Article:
Before I start with this morning’s article, I want to ask you to vote for me in the Free Money Finance March Madness contest. The best personal finance article will win the right to give $1,000 (generously provided by FMM) to a charity of your choice. I have selected a charity that helps children. Please comment on this post with the word “figures”. Thx a million!
The Prime Rate, or Prime Lending Rate, is a term used in many countries to describe an interest rate  reference used by Central Banks. This key rate has been a major discussion for the past 6 months, as we realized that the sky is not falling and soon talk about economic growth and prosperity will dominate again. The prime rate is the starting point for all discussions involving mortgage rates (especially variable rates that are directly linked to prime). When discussing interest rates, we usually address debt management and how tough it would be if mortgage rates would climb to 6%+ again …
I don’t really like to play Nostradamus with regards to market trends or interest rates and I’ll show you why today. Recently, Bloomberg asked several economists their opinion on the Canadian Prime Rate and at where it would be at the end of 2010. You can see their predictions in the following table:
|Bank||Prime Rate At the end of 2010|
Out of 8 highly paid and hopefully knowledgeable economists, we notice predictions of a Canadian Prime Rate between 0.25% (no change) and 2.25% (an increase of 2.00% within one year… or should I say 10 months!) for an average prediction of 1.18%.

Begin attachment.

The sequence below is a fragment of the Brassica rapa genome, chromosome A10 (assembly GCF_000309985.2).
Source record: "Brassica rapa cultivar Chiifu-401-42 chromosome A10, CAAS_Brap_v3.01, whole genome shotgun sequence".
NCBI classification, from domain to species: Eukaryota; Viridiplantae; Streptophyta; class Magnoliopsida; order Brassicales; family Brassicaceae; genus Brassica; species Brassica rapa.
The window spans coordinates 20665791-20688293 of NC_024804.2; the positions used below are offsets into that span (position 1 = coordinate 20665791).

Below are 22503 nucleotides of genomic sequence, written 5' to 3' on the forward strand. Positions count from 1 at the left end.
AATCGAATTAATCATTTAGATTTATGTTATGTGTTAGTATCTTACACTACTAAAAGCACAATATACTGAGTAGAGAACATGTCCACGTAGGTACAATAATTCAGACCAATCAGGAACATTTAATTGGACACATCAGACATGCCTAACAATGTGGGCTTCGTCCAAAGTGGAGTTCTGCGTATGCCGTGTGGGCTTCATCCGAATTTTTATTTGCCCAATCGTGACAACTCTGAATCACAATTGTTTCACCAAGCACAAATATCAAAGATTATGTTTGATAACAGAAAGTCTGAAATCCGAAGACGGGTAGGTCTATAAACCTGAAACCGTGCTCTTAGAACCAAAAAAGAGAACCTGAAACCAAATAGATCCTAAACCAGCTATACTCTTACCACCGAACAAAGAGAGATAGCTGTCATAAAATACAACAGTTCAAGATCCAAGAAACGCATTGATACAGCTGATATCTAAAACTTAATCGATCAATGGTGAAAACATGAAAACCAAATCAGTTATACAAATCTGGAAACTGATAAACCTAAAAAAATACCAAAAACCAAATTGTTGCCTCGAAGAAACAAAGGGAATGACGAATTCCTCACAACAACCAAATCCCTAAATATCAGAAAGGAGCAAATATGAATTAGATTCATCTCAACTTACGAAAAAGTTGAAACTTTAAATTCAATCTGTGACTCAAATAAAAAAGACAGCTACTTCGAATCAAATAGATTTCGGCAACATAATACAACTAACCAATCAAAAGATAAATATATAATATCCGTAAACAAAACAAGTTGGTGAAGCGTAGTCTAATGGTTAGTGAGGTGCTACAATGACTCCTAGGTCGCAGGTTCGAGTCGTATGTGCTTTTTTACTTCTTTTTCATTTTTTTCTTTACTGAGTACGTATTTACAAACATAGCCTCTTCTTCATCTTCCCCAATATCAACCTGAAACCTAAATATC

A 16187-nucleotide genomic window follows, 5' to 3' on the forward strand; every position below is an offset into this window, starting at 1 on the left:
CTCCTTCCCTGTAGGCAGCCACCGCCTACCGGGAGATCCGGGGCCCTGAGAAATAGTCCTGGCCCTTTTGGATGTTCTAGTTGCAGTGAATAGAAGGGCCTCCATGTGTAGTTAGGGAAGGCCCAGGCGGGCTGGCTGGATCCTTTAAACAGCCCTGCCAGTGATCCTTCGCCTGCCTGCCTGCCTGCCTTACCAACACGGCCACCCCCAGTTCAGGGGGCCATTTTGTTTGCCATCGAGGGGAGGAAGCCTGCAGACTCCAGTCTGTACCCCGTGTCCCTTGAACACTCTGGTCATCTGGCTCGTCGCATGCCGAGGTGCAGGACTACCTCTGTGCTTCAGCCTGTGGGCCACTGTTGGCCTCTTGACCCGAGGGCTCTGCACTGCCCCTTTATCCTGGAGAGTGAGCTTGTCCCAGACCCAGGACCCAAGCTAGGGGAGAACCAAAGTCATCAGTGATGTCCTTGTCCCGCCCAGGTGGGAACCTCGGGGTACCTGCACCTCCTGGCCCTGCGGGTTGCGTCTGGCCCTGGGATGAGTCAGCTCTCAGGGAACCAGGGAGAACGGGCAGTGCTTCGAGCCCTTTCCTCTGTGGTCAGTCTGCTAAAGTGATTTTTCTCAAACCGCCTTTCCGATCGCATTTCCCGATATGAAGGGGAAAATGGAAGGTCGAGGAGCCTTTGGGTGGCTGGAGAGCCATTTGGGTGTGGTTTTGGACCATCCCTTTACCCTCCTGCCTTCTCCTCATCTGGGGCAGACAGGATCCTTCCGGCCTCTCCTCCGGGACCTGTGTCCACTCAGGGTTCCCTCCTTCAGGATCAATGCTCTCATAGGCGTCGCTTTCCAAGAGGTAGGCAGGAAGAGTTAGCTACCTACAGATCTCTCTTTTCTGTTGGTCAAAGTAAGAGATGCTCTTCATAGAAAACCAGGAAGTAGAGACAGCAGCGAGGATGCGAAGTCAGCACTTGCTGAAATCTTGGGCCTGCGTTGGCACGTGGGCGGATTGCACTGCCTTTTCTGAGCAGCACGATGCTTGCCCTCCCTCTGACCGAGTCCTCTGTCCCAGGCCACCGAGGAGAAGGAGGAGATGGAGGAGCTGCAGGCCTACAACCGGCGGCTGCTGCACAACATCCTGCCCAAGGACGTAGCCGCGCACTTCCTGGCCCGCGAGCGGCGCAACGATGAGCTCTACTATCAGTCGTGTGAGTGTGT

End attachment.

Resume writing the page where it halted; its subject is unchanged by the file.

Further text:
So my question is quite simple: how can someone predict no change and another (with the same level of knowledge/competence/tools of analysis) forecast a rate that is 9 times higher? I even read that some economists from Desjardins see the Prime Rate at 7% in 5 years… I guess I should call them to know which stocks will give me a 20% annualized return over the next 5 years. They probably have it written in their black book of prophecy 😉 This is why I spoke about Nostradamus!
So what is the point of this post if it’s not to predict the Prime Rate?
The point is to tell you that you will read a lot of apocalyptical scenarios about the interest rate going up since semsationalism sells. The very same people that were convinced that capitalism was dead 12 months ago will try to convince you that we are going to back to 12% interest rates as seen in the 80’s.
In fact, you will probably see a smooth increase in the interest rate as the economy gains its second wind. However, it won’t happen overnight 😉
We still have a fragile economy, high unemployment rate (8.3%) and job creation doesn’t reflect reality as most of them are part time or under paid compared to the lost jobs. In addition to that, do I have to mention that the loonie is strong enough compared to the US dollar that we don’t really need interest rates to give it the final push to parity?
What if we see 10 years of near to zero economic growth as Japan experienced? Oh shoot…. That’s it! I am writing about another apocalyptic scenario on the other side… see how easy it is to predict the future based on rationale?
image source: Xurdle Google+